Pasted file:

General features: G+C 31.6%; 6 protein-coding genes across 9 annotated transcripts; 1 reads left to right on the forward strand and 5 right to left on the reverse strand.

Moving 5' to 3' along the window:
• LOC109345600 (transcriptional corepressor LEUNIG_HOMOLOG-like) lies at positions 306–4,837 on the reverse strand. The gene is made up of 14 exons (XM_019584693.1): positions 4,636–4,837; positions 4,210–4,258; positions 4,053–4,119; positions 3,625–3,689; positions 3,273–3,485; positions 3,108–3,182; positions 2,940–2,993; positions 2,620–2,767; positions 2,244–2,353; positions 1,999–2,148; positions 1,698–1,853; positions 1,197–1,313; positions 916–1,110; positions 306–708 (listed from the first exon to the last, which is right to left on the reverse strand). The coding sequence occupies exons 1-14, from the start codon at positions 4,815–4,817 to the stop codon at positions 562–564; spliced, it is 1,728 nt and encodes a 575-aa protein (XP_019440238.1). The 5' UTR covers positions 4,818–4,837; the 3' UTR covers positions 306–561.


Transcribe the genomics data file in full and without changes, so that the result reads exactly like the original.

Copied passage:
General features: G+C 31.6%; 6 protein-coding genes across 9 annotated transcripts; 1 reads left to right on the forward strand and 5 right to left on the reverse strand.

Moving 5' to 3' along the window:
• LOC109345600 (transcriptional corepressor LEUNIG_HOMOLOG-like) lies at positions 306–4,837 on the reverse strand. The gene is made up of 14 exons (XM_019584693.1): positions 4,636–4,837; positions 4,210–4,258; positions 4,053–4,119; positions 3,625–3,689; positions 3,273–3,485; positions 3,108–3,182; positions 2,940–2,993; positions 2,620–2,767; positions 2,244–2,353; positions 1,999–2,148; positions 1,698–1,853; positions 1,197–1,313; positions 916–1,110; positions 306–708 (listed from the first exon to the last, which is right to left on the reverse strand). The coding sequence occupies exons 1-14, from the start codon at positions 4,815–4,817 to the stop codon at positions 562–564; spliced, it is 1,728 nt and encodes a 575-aa protein (XP_019440238.1). The 5' UTR covers positions 4,818–4,837; the 3' UTR covers positions 306–561.